– Dorothy Malone to Rock Hudson, “Written on the Wind” (1956)
The story of a family’s ugly secret and the stark moment that thrust their private lives into public view!
Written On The Wind
By Michael Hadley
It’s challenging to find another film from the 1950s that has been as equally admired and dismissed as “Written On The Wind”. At the time of its release in 1956, most critics considered it another glossy, over-the-top melodrama and they either overlooked or ignored the indelible thread of irony that distinguishes Douglas Sirk’s direction. But the years have been kind and the film has garnered its fair share of notable admirers, including highly regarded directors like Rainer Werner Fassbinder, Pedro Almodovar, Todd Haynes and Kathryn Bigelow.
Those who openly express their admiration don’t equivocate when they talk about the film or the director’s singular style. Almodovar, for example, said “I have seen “Written On The Wind” a thousand times and I cannot wait to see it again.” American film critic Roger Ebert called the film “a perverse and wickedly funny melodrama in which you can find the seeds of “Dallas,” “Dynasty” and all the other prime-time soaps. Sirk is the one who established their tone, in which shocking behavior is treated with passionate solemnity, while parody bubbles underneath.” Kathryn Bigelow, director of the 2010 Oscar winning film, “The Hurt Locker,” cited “Written on the Wind” as the inspiration for her 1982 cult film “The Loveless.” She enthusiastically praised Sirk’s “powerful, imagistic and emotionally acute” direction. As Laura Mulvey observed in her thoughtful analysis of the film, Sirk exhibited a “personal style” that “transcended the rigors of the Hollywood studio system and made his work worthy of being judged according to new aesthetic principles.”
Sources: IMDB, Wikipedia; the Douglas Sirk special feature on the “Magnificent Obsession” DVD; and Laura Mulvey’s article from The Criterion Collection.
According to Wikipedia, “The screenplay by George Zuckerman was based on Robert Wilder’s 1945 novel of the same name, a thinly disguised account of the real-life scandal involving torch singer Libby Holman and her husband, tobacco heir Zachary “Smith” Reynolds. Zuckerman shifted the locale from North Carolina to Texas, made the source of the family wealth oil (rather than tobacco) and changed all of the character names.
Reynolds, the youngest son of tobacco magnate R.J. Reynolds, was a 20-year-old playboy who had a complete disinterest in the family business, an inexhaustible allowance and a volatile temper. He owned a plane and literally stalked Broadway musical comedy star Holman until the 27-year-old singer married him in 1931. Their marriage was a clash of wills and, during an alcohol-fueled July 4th holiday party in 1932 at the family’s estate, Libby announced she was pregnant. Stories differ, but there was reportedly a tense confrontation, a gunshot and the young Smith was dead. Libby Holman and Ab Walker, a close friend of Smith’s who was whispered to be her lover, were indicted for murder. Fearing scandal over their son’s activities, the intensely secretive Reynolds family ‘persuaded’ authorities to drop the charges. The death was officially ruled a suicide.”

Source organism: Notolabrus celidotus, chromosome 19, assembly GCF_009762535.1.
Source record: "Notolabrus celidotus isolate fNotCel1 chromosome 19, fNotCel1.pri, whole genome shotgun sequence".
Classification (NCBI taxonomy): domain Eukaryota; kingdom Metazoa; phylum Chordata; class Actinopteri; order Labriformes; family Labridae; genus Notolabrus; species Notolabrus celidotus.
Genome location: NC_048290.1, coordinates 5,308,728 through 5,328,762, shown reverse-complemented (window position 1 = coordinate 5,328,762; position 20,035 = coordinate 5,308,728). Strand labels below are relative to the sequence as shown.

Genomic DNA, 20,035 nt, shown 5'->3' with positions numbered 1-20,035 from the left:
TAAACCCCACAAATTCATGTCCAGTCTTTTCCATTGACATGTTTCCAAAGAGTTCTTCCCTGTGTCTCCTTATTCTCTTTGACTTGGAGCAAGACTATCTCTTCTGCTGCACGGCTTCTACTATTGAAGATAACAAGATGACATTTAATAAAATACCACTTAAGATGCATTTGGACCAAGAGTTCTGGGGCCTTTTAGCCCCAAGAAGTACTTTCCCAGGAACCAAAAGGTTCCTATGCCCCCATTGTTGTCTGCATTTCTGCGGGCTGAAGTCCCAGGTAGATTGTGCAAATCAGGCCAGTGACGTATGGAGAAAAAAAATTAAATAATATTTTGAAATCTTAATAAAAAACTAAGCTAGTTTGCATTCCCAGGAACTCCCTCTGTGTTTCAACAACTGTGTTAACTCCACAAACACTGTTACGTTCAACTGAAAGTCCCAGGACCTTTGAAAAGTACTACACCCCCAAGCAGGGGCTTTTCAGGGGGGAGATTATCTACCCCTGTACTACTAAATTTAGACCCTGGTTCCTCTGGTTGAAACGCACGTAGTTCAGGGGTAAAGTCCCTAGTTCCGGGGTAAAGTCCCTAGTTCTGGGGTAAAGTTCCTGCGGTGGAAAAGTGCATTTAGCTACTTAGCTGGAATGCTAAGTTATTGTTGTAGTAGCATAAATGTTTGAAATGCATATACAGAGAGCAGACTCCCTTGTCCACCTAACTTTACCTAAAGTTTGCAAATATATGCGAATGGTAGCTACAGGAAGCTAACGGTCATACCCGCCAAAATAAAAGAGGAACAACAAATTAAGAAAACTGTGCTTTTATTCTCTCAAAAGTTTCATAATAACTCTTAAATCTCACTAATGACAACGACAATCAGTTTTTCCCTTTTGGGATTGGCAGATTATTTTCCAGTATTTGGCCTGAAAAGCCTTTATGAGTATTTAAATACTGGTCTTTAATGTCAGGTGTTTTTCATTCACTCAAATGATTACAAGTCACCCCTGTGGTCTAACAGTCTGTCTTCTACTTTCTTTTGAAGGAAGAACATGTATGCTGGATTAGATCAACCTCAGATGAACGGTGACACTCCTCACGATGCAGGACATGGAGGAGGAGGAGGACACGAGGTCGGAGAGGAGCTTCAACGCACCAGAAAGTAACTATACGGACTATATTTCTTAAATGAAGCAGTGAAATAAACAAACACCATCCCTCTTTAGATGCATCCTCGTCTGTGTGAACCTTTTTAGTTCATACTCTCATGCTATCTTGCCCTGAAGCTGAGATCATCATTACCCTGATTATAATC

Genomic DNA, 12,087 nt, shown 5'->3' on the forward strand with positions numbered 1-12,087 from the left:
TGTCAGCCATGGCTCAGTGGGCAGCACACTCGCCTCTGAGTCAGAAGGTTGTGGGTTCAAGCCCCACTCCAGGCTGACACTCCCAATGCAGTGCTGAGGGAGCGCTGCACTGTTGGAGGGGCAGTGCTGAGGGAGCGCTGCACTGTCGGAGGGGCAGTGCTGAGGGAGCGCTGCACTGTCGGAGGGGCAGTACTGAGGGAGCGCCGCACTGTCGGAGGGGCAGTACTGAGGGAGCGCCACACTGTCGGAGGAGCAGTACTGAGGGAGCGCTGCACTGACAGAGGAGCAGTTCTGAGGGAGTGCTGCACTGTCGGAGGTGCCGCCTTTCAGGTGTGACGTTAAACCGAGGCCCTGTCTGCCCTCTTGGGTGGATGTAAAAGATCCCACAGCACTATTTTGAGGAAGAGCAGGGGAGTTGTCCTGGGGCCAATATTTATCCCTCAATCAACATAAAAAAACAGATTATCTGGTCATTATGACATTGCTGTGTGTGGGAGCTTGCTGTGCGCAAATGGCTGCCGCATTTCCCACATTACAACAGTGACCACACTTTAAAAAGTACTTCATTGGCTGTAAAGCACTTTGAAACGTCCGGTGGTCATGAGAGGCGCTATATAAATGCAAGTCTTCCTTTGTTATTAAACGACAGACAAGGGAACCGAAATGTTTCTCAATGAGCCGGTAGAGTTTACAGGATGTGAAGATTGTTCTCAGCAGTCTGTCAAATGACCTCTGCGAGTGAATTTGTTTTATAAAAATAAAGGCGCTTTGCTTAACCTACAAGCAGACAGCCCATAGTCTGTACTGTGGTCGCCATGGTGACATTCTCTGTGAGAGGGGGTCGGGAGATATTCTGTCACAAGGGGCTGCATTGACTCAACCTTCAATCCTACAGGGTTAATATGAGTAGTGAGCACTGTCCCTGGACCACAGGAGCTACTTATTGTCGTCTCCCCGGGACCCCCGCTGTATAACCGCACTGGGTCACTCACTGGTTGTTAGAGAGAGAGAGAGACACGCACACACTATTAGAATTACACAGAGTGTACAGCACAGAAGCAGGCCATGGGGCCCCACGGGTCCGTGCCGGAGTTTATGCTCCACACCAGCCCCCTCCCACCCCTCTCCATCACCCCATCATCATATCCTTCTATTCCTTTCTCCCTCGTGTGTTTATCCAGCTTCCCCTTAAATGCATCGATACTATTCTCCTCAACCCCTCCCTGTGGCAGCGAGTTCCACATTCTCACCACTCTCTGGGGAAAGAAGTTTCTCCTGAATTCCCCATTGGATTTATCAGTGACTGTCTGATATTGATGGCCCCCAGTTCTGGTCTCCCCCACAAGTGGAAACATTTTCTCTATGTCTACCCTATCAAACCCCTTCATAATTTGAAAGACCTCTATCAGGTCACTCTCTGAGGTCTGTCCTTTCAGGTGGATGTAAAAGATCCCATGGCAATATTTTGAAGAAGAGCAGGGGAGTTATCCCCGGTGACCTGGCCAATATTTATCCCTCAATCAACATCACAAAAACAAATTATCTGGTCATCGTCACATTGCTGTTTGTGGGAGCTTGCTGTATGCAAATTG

A lush visual palette and a sly commentary
As Roger Ebert observed, Sirk’s “interiors are wildly over the top and his exteriors are phony – he wants you to notice the artifice, so that he’s not using realism but an exaggerated Hollywood studio style.” His comment pinpoints what Sirk mastered during his prolific years in Hollywood. He gave the American movie going public a fabulously rich visual presentation that featured extreme characters behaving in wildly exaggerated and inappropriate ways. At the same time, he injected a tart social commentary underneath the surface glamour about American values and mores that probably went unnoticed by most moviegoers. Ebert goes on to say “the actors are as artificial as the settings. They look like Photoplay covers and speak in the cliches of pulp romance.” In this respect, Sirk both satirized and pandered to the 1950‘s American middle class and their obsession with upward mobility and materialism.
The story revolves around the super-rich Hadley family whose fortune has been made from Texas oil wells. Heir apparent Kyle Hadley as played by Robert Stack is a spoiled, insecure rich boy who leans heavily on a liquor bottle to mask his weakness. Stack, who received a Best Supporting Actor nomination for his performance, plays the character as a flashy playboy who is terrified that he will never measure up to his father’s expectations or, more pointedly, the imposing shadow cast by his self-made best friend, Mitch Wayne, played by Rock Hudson.
Kyle says of Mitch early in the film: “He has the kind of assets you can’t buy with money.” Some have taken this to signal Kyle’s repressed sexual attraction to his best friend but that is open to interpretation. Reluctant to challenge the Hays code, the filmmakers do not make any overt references to homosexuality or imply anything untoward about their friendship. The viewer can read it either way, but the bottom line remains: Kyle intuitively knows he will never be the man Mitch is and he is woefully incapable of doing anything about it.